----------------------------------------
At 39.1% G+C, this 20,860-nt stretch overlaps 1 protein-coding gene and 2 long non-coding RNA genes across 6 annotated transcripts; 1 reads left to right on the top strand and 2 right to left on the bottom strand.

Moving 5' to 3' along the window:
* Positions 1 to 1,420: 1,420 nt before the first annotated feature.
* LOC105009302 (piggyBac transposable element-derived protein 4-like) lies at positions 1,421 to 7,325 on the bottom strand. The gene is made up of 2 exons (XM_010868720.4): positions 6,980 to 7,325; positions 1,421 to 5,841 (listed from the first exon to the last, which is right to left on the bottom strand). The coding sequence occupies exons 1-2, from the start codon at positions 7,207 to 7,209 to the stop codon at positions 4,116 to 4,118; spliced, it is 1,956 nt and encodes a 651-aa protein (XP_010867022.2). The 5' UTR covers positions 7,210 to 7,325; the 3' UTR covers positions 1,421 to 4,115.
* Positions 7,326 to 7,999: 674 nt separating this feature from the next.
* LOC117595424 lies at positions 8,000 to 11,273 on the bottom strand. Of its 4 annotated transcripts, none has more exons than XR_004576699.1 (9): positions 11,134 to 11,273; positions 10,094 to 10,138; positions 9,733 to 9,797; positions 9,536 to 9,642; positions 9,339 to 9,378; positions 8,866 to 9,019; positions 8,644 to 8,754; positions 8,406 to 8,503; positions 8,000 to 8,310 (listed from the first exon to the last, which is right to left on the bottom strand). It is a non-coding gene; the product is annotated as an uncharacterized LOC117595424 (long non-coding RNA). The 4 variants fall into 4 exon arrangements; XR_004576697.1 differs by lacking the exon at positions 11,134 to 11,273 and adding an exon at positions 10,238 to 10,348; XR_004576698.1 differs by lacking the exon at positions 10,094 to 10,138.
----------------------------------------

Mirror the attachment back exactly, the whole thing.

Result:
At 39.1% G+C, this 20,860-nt stretch overlaps 1 protein-coding gene and 2 long non-coding RNA genes across 6 annotated transcripts; 1 reads left to right on the top strand and 2 right to left on the bottom strand.

Moving 5' to 3' along the window:
* Positions 1 to 1,420: 1,420 nt before the first annotated feature.
* LOC105009302 (piggyBac transposable element-derived protein 4-like) lies at positions 1,421 to 7,325 on the bottom strand. The gene is made up of 2 exons (XM_010868720.4): positions 6,980 to 7,325; positions 1,421 to 5,841 (listed from the first exon to the last, which is right to left on the bottom strand). The coding sequence occupies exons 1-2, from the start codon at positions 7,207 to 7,209 to the stop codon at positions 4,116 to 4,118; spliced, it is 1,956 nt and encodes a 651-aa protein (XP_010867022.2). The 5' UTR covers positions 7,210 to 7,325; the 3' UTR covers positions 1,421 to 4,115.
* Positions 7,326 to 7,999: 674 nt separating this feature from the next.
* LOC117595424 lies at positions 8,000 to 11,273 on the bottom strand. Of its 4 annotated transcripts, none has more exons than XR_004576699.1 (9): positions 11,134 to 11,273; positions 10,094 to 10,138; positions 9,733 to 9,797; positions 9,536 to 9,642; positions 9,339 to 9,378; positions 8,866 to 9,019; positions 8,644 to 8,754; positions 8,406 to 8,503; positions 8,000 to 8,310 (listed from the first exon to the last, which is right to left on the bottom strand). It is a non-coding gene; the product is annotated as an uncharacterized LOC117595424 (long non-coding RNA). The 4 variants fall into 4 exon arrangements; XR_004576697.1 differs by lacking the exon at positions 11,134 to 11,273 and adding an exon at positions 10,238 to 10,348; XR_004576698.1 differs by lacking the exon at positions 10,094 to 10,138.